The open letter states that the current disciplinary procedure "places undue burden on someone who has experienced a traumatic event"Louis Ashworth

The Women’s Campaign have today published an open letter, demanding that the University update the disciplinary procedure for cases of harassment and sexual misconduct.

The letter, signed by CUSU Women’s Officer Lola Olufemi, women’s officers from a number of colleges and a growing list of students, says that the procedure should be changed so that a criminal standard of proof is no longer required in order for perpetrators to be sanctioned.

The letter argues that the current disciplinary procedure “actively hinders” the aims of the University’s widely publicised ‘Breaking the Silence’ harassment and sexual misconduct initiative, and deters survivors from pursuing claims.

According to a University spokesperson, the disciplinary procedures are already under review.

Last term, the University launched its flagship ‘Breaking the Silence’ campaign, which established its first formal policy on relations between students and employed figures of responsibility. The campaign is centred on the Breaking the Silence website, which provides a single portal for policy information, incident reporting, preventive training, and, direct links to routes of support for victims.

The Women’s Campaign are calling for all decisions made by the University Discipline Committee to rely on “the balance of probabilities”, a standard of proof satisfied when it is more probable that a claim is true rather than untrue.

Under the current model, “complainants” must prove before the Disciplinary Committee that an alleged incident took place as if in a court of law, though disciplinary sanctions have no effect on a perpetrator’s criminal record or legal standing.

The open letter demands further reform, including the explicit inclusion of the new University Sexual Assault and Harassment Advisor, a role introduced in Michaelmas term, within the disciplinary procedure. It also puts pressure on the University to increase financial investment in internal support services and simplify disciplinary regulations and procedure.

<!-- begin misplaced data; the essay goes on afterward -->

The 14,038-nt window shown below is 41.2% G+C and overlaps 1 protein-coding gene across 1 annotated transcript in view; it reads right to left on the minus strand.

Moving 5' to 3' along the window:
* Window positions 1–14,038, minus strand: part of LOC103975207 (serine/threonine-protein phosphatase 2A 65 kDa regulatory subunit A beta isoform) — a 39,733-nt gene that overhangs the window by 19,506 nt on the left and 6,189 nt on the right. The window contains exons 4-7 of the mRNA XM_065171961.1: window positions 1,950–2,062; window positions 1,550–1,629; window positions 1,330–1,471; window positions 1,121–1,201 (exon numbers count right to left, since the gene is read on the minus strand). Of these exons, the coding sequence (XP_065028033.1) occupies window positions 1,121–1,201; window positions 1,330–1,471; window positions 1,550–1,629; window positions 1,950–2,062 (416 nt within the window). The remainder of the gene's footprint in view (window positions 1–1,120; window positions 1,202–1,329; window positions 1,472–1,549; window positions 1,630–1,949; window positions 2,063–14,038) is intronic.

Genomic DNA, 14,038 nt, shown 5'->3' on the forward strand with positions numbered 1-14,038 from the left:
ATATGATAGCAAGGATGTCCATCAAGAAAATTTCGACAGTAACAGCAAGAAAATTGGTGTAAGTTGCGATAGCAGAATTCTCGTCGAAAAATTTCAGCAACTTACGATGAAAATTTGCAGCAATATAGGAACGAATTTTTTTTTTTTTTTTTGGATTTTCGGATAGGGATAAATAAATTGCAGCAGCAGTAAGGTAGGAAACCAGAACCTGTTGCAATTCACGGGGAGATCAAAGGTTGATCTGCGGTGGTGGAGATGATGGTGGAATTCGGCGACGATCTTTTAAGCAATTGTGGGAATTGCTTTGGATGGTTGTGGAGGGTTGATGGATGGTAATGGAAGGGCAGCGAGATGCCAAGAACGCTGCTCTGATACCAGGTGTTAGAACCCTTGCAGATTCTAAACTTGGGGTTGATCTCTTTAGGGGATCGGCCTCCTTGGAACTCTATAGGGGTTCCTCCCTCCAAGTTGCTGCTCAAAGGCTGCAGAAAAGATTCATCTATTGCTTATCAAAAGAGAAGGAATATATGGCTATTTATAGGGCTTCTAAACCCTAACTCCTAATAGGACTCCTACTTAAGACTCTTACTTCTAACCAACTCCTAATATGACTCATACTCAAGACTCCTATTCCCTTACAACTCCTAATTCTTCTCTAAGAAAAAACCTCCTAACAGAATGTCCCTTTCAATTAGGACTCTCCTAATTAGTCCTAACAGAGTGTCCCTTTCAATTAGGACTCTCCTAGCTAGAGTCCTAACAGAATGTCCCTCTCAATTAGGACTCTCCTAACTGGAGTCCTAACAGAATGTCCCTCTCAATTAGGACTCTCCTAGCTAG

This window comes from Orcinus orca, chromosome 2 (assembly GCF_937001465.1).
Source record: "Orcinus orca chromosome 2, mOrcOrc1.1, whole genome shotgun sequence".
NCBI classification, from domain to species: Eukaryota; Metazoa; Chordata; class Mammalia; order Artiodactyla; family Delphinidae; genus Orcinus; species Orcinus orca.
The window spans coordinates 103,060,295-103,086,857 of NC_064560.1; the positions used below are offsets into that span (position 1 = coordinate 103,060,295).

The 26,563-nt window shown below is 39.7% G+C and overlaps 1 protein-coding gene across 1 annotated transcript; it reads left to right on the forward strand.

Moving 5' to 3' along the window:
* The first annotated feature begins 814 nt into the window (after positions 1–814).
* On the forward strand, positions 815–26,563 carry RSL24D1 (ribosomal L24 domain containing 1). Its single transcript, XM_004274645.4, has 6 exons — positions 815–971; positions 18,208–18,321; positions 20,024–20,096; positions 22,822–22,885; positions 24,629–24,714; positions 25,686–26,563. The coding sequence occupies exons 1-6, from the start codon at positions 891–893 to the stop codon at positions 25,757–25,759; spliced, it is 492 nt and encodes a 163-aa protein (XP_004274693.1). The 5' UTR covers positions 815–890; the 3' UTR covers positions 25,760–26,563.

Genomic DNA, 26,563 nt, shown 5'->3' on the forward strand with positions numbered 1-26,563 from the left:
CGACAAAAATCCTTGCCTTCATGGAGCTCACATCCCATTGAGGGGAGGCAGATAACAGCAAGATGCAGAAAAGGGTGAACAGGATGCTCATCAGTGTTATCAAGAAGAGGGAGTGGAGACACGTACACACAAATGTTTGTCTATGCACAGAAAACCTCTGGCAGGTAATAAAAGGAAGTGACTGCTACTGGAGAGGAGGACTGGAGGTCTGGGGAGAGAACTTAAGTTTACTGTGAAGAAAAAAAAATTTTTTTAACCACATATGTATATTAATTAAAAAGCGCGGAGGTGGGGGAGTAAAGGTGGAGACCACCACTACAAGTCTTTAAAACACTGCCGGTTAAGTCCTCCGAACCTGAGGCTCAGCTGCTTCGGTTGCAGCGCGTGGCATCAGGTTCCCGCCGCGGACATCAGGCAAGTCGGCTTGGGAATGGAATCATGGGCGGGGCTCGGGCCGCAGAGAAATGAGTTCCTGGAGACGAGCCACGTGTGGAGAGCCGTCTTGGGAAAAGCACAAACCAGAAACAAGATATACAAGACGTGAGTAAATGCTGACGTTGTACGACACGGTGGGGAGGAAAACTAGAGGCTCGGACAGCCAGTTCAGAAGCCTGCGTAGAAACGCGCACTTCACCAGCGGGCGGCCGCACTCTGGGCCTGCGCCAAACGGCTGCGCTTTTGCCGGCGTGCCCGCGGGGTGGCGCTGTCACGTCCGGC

Mountain View

Centralised support offered for victims of sexual assault and harassment

Citing anonymous reporting statistics released by the University earlier this week, the letter points out that, although 173 anonymous reports about sexual misconduct were made in the nine months following the introduction of the reporting tool in May 2017, far fewer individuals chose to access any formal disciplinary routes. The proposed changes would also allow non-members of the University to report an incident through the tool.

The letter states that current procedure reflects “a lack of trust in the institution’s ability to deal with these cases robustly. By requiring cases to be proven ‘beyond reasonable doubt,’ the University is implying that there is unlikely to be consequences for perpetrators in disciplinary cases pertaining to sexual misconduct, unless the survivor goes to the police.

“This places undue burden on someone who has experienced a traumatic event especially because we know that the police routinely fail to rigorously investigate cases of sexual violence.”

The balance of probabilities is the measure upheld by a number of UK and US universities, and, as the letter cites, “almost all professional bodies, including the General Medical Council when considering allegations of misconduct for doctors and the Bar Standards Board when considering allegations of misconduct for barristers”.

In a statement, the Women’s Campaign said that “If we want survivors to come forward, if we demand disclosure - we must also signal to them that we will do everything in our power to ensure they are believed, supported and that there will be disciplinary sanctions for perpetrators.

“Supporting survivors is not something we say, it is something we do.”

The letter follows a string of publicity steps taken by the University to promote its “zero-tolerance” stance on harassment and sexual misconduct this week. A number of academics and University figures, including pro-Vice Chancellor for Education Graham Virgo, have released opinion pieces as part of the ‘Breaking the Silence’ campaign.

In a statement to Varsity, the a University spokesperson said: “The University’s disciplinary procedures are currently under review and any feedback received through students and or staff will be carefully considered and form part of the discussion around improvements that should be made to the disciplinary procedures.”

“Currently, the University has a wide range of support and reporting mechanisms available for students and staff at the University, which have been designed and implemented following consultation with the University community and specialist organisations including Cambridge Rape Crisis Centre.

“We continue to work to improve the prevention, response, support and investigation of all instances of harassment and sexual misconduct; and to enable staff and students to feel safe and supported in make disclosures.”

This article was updated to include the statement from the University of Cambridge.